Meera -   So that's really quite fascinating that it just varies so much on different solids or different metals in this case.  Now you've also been looking at the formation of ice on clay particles which is important for understanding our atmosphere.

Angelos -   Yes, so when we're starting the formation of clouds, this typically starts off with a super cooled water droplet.  So a small micron-sized water droplet that is already below zero degrees, but it won't freeze at super cooled.  This freezing process is helped by a foreign substance which in the atmosphere, quite often is a clay particle.  Little nano-size clay particles typically float about in the atmosphere.  They get there from dust storms in desserts.  So we're interested in understanding these clay particles and how they make the rain, and make the snow because without these agents that would nucleate the ice, it simply wouldn't rain.  Outside the tropics, we require ice nucleation to have rain.

Meera -   I mean, it's clearly interesting to understand this simply to know why it does rain as you've just mentioned, but what are the applications of potentially of knowing this about the formation of ice on so many levels or on so many materials?

Angelos -   In the atmosphere, we want to know how and why ice forms if we want to understand issues like global warming to understand the impact of ice and clouds, and water in the environment, and how it impacts upon - say for example, the temperature of the globe.  Aside from this sort of environmental interest, there's all sorts of technologies who are interested in ice nucleation. 

One example would be the airline industry.  Their planes, as they're flying through these super cooled water droplets at minus 30 degrees, it's incredibly useful that ice doesn't form on the wings, on the fuel lines, all over the planes.  Like that plane for example that crash landed a couple of years ago at Heathrow.  It did so because ice formed on one of the fuel lines which cut off one of the engines.  So there's an industry who are very worried about ice nucleation.  Ice cream manufactures are also interested in this.  Ice cream doesn't taste very good if it's covered in little icy particles.  And going back to the atmospheric connection, it's incredibly important for these people who want to control rainfall, who want to so-called 'seed clouds' to make it rain.  They're interested in knowing what is an efficient material at making ice so as to make rain, and one of the most widely used materials is silver iodide because it has a structure which resembles very closely the structure of ice.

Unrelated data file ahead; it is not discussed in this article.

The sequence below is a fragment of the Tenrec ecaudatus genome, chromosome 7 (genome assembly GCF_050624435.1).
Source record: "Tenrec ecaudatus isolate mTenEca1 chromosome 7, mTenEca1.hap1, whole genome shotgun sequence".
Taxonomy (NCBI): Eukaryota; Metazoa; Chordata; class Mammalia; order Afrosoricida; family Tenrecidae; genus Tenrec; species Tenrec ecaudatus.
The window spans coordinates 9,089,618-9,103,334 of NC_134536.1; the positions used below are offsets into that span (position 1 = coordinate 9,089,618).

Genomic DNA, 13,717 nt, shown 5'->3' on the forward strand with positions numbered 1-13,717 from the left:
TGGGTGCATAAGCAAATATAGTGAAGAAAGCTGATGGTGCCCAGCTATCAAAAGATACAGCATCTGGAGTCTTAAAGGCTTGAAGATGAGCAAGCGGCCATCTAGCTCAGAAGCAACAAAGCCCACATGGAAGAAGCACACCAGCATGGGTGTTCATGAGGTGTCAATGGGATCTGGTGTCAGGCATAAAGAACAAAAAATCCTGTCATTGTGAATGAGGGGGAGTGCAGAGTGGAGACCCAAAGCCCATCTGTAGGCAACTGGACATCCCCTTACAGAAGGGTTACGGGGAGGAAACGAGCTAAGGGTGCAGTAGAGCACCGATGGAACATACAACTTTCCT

Meera -   So that's quite a wide range of applications.  So, what's the next step in this research then, in order to help this wide array of industries?

Angelos -   At the moment, we can identify what structures form and we can understand why, but we're not at the stage that we can predict.  So we would ideally like to be able to predict and to say, "Okay, you give me a material and I'll tell you in advance how it will behave", to try and identify the basic principles and the basic trends that control ice nucleation at interfaces.

Chris -   Who would've thought the most common molecule on the earth within - well, a few words of magnitude, could be so complicated.  That was Angelos Michaelides.  He's from London Centre for Nanotechnology which is a collaborative institute between UCL, University College London and Imperial College London.  He was talking to Meera Senthilingam.